Confessions Of A Massage Therapist
Before I became a massage therapist, I was a professional dancer in New York City for 15 years. I danced on Broadway, in movies, and in commercials. I knew dancing was destroying my body and I wanted to know how I could fix it, so I took anatomy and physiology. That education really helped me understand the musculature of the body.
When I left the theater, I did a lot of odd jobs. I was a headhunter and the director of training for a department store. Then, one day, I decided I needed to get away from the corporate world and became a reservationist at a spa. At the end of the day, the massage therapists would be exhausted and I’d rub their shoulders, palms, and forearms. They’d say, “You’re really, really good at this. You should probably be a massage therapist.” So I became one. It's 15 years later, and I’ve worked for some very high-end spas before getting the job I have now.
I would equate being a massage therapist to heavy physical labor. We might as well be digging ditches with the amount of effort, force, and physical exertion that we put into our work. We don’t just rub people with oil. And, let me tell you, no one wants anything but deep-tissue. While we don’t want to disappoint our guests, we also don’t want to kill ourselves. So we have to learn how to work smart and build stamina.
If you watch me, you’ll notice that although my hands are in constant contact with the guest's body, I’m not doing a lot of arm motions. Most of the movement comes from my lower body — like my thighs, calves, and legs — which has bigger, stronger endurance muscles than my arms. I use the bulk of my lower body to augment the strength of my upper body.
We also have to learn how to work specific muscles. If we do that, guests will think we are using more pressure than we actually are. There are certain muscles that, when you put pressure on them, elicit that deep sensation people are looking for without a ton of effort by the massage therapist.
The people lying on our tables are absorbing energy from us; that’s an important part of the relaxation process. But sometimes, they want more than we can give. Generally we very rarely disconnect, or take our hands from their bodies, but there are certain times when we need to. I’ll remove my hands, put some peppermint on a tissue, put it in the front of my shirt, and breathe deeply. Within a second or so, I reconnect and am able to proceed.
Something Comes Up
There’s a physiological reason men sometimes get erections when they’re being massaged. The nervous system has two components: the sympathetic nervous system, which protects you, and the parasympathetic nervous system, which allows you to rest and relax. The latter is the component that’s stimulated by the band of muscles on either side of your spine. When you’re getting a massage, your parasympathetic nervous system is in overdrive. You are relaxed. You might be half asleep. And then, all of a sudden, a hand is going over a part of your body. Maybe it’s the back of your knee, or the side of your leg, or across your décolletage. But it’s going to trigger a natural physical response in your body — and in men it’s visible, while in women it’s not. Men should not be embarrassed. We’re trained on how to control it: A little bit of pain, a little pinch in your shoulder, and the sympathetic nervous system kicks right back in.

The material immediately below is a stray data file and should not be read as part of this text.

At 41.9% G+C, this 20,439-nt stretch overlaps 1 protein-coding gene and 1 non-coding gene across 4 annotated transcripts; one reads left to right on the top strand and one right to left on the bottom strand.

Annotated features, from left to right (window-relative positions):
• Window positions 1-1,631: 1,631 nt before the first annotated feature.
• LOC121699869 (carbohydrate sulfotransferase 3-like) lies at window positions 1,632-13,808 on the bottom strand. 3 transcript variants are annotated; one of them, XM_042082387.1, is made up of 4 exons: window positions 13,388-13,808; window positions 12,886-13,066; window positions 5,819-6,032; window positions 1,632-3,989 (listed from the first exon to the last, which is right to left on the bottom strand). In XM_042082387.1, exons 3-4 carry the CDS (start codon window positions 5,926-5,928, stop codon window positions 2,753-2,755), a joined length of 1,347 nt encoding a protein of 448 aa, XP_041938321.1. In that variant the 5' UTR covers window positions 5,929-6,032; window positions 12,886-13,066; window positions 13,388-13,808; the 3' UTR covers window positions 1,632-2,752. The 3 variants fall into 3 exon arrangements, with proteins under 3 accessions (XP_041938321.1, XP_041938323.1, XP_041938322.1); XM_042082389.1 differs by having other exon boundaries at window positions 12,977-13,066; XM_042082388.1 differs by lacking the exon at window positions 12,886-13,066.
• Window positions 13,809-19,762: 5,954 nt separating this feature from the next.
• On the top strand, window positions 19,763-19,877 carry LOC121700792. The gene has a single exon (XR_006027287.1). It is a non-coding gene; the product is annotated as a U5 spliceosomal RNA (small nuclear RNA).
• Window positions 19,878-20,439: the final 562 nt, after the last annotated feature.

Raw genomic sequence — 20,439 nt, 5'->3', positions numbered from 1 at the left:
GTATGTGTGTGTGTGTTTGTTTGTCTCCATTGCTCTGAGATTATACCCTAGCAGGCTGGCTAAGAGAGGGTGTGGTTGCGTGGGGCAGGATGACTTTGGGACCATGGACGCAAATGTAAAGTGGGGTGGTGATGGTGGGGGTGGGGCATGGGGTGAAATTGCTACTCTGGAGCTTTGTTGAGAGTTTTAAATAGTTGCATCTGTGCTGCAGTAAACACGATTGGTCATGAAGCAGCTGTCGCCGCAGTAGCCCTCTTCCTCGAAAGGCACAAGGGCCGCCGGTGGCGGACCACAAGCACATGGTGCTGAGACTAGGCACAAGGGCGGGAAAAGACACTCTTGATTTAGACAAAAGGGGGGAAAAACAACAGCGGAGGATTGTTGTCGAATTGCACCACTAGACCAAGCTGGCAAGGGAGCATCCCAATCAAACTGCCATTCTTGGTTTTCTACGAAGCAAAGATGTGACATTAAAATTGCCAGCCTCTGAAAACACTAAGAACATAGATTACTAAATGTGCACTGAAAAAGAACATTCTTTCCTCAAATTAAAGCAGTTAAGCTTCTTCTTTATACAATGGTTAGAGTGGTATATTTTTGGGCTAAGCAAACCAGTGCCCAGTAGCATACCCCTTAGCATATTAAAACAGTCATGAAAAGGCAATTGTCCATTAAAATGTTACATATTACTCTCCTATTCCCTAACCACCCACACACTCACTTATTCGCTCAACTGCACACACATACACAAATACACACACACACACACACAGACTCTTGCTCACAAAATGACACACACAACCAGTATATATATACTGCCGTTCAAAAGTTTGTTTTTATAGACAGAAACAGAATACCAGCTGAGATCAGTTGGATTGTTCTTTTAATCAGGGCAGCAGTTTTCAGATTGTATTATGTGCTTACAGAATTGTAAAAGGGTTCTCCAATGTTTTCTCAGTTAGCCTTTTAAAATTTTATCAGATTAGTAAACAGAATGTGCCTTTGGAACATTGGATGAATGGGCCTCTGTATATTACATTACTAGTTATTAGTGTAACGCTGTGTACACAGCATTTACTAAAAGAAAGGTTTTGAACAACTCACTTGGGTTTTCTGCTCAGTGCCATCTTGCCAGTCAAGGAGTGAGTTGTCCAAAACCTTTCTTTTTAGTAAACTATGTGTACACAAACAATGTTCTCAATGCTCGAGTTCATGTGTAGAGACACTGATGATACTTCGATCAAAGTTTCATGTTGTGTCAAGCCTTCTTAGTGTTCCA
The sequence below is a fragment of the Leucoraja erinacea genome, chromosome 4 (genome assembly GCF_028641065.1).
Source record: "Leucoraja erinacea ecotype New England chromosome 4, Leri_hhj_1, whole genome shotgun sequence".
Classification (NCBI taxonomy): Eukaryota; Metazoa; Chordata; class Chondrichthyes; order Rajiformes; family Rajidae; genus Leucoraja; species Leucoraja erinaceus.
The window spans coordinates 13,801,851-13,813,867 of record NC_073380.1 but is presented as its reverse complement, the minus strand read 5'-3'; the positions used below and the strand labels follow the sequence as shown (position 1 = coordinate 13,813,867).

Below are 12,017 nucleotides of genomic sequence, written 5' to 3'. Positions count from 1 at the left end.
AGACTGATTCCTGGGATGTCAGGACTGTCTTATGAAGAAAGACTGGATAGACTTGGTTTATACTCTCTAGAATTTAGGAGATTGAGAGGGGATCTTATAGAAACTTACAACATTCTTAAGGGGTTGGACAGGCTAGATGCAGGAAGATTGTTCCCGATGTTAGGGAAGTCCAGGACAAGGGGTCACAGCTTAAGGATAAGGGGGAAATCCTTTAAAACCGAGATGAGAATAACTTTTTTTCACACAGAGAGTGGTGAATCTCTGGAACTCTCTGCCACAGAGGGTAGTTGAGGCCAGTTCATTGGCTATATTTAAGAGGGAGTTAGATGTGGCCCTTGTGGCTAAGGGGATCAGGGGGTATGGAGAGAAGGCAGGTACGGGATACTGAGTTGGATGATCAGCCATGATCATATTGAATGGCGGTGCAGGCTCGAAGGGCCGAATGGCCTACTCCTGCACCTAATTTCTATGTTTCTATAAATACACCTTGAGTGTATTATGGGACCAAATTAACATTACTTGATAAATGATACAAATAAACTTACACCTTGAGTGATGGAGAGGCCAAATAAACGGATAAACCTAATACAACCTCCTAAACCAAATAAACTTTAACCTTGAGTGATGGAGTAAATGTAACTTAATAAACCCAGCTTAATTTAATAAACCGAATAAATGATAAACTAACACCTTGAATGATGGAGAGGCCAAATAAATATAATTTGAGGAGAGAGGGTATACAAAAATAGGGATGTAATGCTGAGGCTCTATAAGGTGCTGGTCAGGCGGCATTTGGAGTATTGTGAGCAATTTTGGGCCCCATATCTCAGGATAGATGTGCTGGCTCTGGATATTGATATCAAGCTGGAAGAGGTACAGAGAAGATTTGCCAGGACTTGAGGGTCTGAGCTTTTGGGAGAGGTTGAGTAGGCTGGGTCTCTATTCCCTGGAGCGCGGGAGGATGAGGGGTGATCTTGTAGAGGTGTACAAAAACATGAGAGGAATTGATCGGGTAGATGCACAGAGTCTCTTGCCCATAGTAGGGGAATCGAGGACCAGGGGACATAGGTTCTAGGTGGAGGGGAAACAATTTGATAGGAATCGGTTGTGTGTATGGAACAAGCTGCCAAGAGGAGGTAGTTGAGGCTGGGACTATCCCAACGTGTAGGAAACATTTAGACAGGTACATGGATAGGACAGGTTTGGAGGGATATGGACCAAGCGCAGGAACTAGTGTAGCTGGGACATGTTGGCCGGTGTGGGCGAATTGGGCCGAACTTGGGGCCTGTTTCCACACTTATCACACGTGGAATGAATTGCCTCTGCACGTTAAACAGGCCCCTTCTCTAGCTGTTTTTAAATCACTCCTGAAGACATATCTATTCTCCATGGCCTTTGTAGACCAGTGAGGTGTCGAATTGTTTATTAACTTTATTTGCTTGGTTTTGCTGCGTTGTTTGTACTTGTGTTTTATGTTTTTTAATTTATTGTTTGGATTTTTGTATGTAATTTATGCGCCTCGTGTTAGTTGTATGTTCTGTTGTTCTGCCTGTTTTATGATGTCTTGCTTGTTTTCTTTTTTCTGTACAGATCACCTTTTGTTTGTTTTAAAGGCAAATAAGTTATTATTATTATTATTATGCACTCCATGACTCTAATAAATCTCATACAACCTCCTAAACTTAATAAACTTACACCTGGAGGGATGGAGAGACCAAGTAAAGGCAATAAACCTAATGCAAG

There’s nothing wrong with someone getting an erection. What’s wrong is when it becomes inappropriate on their part. I paid $18, 000 to get my license, and there is no way on God’s good Earth that you could convince me to do anything inappropriate during a treatment. It’s my reputation, it’s my livelihood, and, in most cases, it’s the guests who initiate those actions. At some of the high-end spas I’ve worked at, it’s rampant. It’s not a part of my career or profession that I enjoy talking about.
In my career, I’ve been fortunate. I have pretty empathetic energy and a very strong hand. No one should be complaining that my massages aren’t hard enough, but we do get complaints. Most of the time, I look at it this way: I don’t know what’s going on in their life. Are they having financial troubles? Are they having marital troubles? Are they having children troubles? Is there a crisis? If someone complains, all I know is that I’ve given them at least 200%. I don’t take it personally; I just change.
At the Four Seasons, I once massaged a girl who was a Victoria’s Secret model. Five minutes into the massage, she said to me, “I’m sorry. We have to stop. You’re too nervous to work on me.” I just looked at her and I was like, “What?” She said, “You’re too nervous to work on me.” What could I say? People are people.The Regulars
With people on whom you work regularly, you don’t even have to ask them what they’re feeling. You can just look at their body mechanics — the way they’re holding their shoulders and the furrow in their brows. One gentleman I used to work on said to me, “You know, Glenn, I’m the CEO of a large financial company and I get massages all over the world. I was in Hong Kong this week, and the whole time I was getting massaged, I was thinking, 'I really don’t want to be here. I want to be lying on Glenn’s table.' Is that weird?” I said, “No. We have a relationship. Our energy connects. I know your body. I know that your left shoulder has this problem, and that your right calf doesn’t like too much pressure, and that your feet are ticklish. A person who doesn’t know you doesn’t know that.” That’s the kind of thing that happens between us and a client we’ve been working on for a great deal of time.
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